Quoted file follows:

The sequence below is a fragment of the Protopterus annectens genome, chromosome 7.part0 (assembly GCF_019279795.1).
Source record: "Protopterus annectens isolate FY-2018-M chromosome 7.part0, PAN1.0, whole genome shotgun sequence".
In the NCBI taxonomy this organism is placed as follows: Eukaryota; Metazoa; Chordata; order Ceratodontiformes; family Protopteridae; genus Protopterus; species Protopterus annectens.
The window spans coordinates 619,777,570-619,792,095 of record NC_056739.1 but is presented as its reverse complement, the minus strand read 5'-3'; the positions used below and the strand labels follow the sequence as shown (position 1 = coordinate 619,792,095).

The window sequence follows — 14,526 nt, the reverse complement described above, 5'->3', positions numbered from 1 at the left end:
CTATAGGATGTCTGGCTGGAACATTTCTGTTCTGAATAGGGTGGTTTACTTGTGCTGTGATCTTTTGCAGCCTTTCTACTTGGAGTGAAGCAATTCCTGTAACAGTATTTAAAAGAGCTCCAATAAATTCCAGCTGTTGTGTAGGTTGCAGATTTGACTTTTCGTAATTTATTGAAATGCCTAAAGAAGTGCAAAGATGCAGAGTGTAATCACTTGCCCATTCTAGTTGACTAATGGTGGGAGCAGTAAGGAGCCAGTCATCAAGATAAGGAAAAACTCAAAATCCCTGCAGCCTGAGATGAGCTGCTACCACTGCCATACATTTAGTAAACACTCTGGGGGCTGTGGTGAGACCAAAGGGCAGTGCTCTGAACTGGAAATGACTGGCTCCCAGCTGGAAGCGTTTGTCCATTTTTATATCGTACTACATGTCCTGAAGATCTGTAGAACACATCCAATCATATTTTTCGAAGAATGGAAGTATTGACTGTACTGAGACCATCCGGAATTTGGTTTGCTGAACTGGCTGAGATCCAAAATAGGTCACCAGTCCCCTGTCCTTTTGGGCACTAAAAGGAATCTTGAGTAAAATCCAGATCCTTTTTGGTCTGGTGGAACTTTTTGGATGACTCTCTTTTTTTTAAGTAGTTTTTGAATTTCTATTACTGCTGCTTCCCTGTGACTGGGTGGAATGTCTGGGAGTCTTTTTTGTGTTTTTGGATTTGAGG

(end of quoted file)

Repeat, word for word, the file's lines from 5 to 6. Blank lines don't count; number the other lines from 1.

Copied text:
The window sequence follows — 14,526 nt, the reverse complement described above, 5'->3', positions numbered from 1 at the left end:
CTATAGGATGTCTGGCTGGAACATTTCTGTTCTGAATAGGGTGGTTTACTTGTGCTGTGATCTTTTGCAGCCTTTCTACTTGGAGTGAAGCAATTCCTGTAACAGTATTTAAAAGAGCTCCAATAAATTCCAGCTGTTGTGTAGGTTGCAGATTTGACTTTTCGTAATTTATTGAAATGCCTAAAGAAGTGCAAAGATGCAGAGTGTAATCACTTGCCCATTCTAGTTGACTAATGGTGGGAGCAGTAAGGAGCCAGTCATCAAGATAAGGAAAAACTCAAAATCCCTGCAGCCTGAGATGAGCTGCTACCACTGCCATACATTTAGTAAACACTCTGGGGGCTGTGGTGAGACCAAAGGGCAGTGCTCTGAACTGGAAATGACTGGCTCCCAGCTGGAAGCGTTTGTCCATTTTTATATCGTACTACATGTCCTGAAGATCTGTAGAACACATCCAATCATATTTTTCGAAGAATGGAAGTATTGACTGTACTGAGACCATCCGGAATTTGGTTTGCTGAACTGGCTGAGATCCAAAATAGGTCACCAGTCCCCTGTCCTTTTGGGCACTAAAAGGAATCTTGAGTAAAATCCAGATCCTTTTTGGTCTGGTGGAACTTTTTGGATGACTCTCTTTTTTTTAAGTAGTTTTTGAATTTCTATTACTGCTGCTTCCCTGTGACTGGGTGGAATGTCTGGGAGTCTTTTTTGTGTTTTTGGATTTGAGG